In last month’s blog series, we examined the permit process and the early stages of a new construction project. We looked in detail at what documents and information are required to begin planning for a new steel building project, and how you should get a jump on this stage of the process during the winter months, so your project is ready to break ground during the warmer months. However, now that the worst days of winter are behind us – hopefully – we turn our attention to the next stage of the build process.
From now until the end of Spring, we will focus on the foundation system of metal buildings. We will discuss in detail, what foundations do and what types of foundations are suitable to support a steel building system. The first step is distinguishing where the steel building itself ends, and where the foundation begins.
What is a Foundation?
Simply put – the foundation is the lowest load-bearing part of a building, typically below ground.
Although foundations are not part of the typical metal building package that is shipped to your build-site, all our building systems are built on top of a foundation. For this reason alone, you should have a general understanding of what a foundation is and what role it plays in the overall structure of a building. It’s also important to understand how a foundation will impact the overall cost of your structure.
The foundation required in the erection of a Pre-Engineered building generally involves a concrete slab with concrete footings (see adjacent image). The footing is extra concrete, usually rectangular in shape, poured and formed under a column or some other structural support member of the building. A footing distributes the load carried by the building system support members into the supporting soil.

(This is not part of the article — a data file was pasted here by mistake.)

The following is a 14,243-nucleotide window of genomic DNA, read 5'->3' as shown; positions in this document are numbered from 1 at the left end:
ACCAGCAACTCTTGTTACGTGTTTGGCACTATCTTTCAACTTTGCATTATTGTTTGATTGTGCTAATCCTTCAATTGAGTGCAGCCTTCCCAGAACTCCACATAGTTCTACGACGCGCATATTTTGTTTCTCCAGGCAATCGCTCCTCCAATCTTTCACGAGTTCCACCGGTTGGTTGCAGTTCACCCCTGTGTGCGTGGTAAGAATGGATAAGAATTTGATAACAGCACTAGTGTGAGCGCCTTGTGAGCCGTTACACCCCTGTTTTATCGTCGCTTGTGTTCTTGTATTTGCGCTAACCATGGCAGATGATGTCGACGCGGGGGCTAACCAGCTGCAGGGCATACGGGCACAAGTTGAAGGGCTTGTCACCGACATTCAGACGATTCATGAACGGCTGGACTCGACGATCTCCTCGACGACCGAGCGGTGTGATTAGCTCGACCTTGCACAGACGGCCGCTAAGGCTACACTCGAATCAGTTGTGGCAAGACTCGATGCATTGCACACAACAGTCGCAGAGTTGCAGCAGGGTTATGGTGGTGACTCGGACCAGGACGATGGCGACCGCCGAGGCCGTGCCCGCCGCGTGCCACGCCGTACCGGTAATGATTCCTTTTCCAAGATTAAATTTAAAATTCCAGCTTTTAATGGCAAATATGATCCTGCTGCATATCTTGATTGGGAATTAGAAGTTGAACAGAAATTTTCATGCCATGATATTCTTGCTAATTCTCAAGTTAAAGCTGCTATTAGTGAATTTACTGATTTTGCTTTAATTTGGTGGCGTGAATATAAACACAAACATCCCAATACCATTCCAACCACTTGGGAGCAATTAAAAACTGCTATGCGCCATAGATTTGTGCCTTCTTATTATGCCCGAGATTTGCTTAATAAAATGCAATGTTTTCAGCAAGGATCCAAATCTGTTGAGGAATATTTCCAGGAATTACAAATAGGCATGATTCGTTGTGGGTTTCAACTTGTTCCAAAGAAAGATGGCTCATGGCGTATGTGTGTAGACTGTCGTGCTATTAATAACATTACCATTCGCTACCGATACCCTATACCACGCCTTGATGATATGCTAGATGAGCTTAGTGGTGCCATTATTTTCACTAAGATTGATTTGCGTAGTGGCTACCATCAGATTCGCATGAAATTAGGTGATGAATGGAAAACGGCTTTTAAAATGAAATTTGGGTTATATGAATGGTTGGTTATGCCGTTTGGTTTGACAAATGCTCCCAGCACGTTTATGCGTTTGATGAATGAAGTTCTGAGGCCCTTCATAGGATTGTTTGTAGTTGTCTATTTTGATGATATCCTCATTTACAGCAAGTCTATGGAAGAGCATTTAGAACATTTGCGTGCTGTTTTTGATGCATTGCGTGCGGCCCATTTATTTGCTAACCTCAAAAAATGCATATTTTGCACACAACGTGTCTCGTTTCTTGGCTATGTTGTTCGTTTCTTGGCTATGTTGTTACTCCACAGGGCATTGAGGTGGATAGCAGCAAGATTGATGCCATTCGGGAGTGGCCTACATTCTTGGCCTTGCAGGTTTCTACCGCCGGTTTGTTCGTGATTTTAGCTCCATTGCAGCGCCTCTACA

Connecting Structure to Foundation
When a customer orders a metal building system, the structure is carefully engineered taking into account the appropriate buildings codes and loads of their structure and their particular site location. Careful calculations are made which seek to measure the precise concentrated loads at each spot where a column meets the floor of the foundation.
It is at this connection point on each column that a metal base plate is required. This pre-punched metal plate is the connecting plate that joins the building to the foundation. The metal base plate is pre-punched to fit over the anchor bolts.
Who Designs the Foundation?
Just as your building will be designed and stamped by a structural engineer who is certified to practice in your specific province or state, so too will your foundation be designed and stamped by a foundation engineer who is specialized and certified for your specific area.
Once your building has been engineered, within the permit drawings package, you will be provided with precise locations for the positioning of anchor bolts within the foundation. You will also be provided with building reactions. These are specific to each structure and are important calculations on which your foundation must be based.
You will take the permit drawings for your building, to a foundation engineer who will design a foundation to meet the requirements of your specific structure and site location.
There are many different choices for your foundation. Together with your foundation engineer, you will determine which foundation suits your soil conditions, specific location and the application for your building.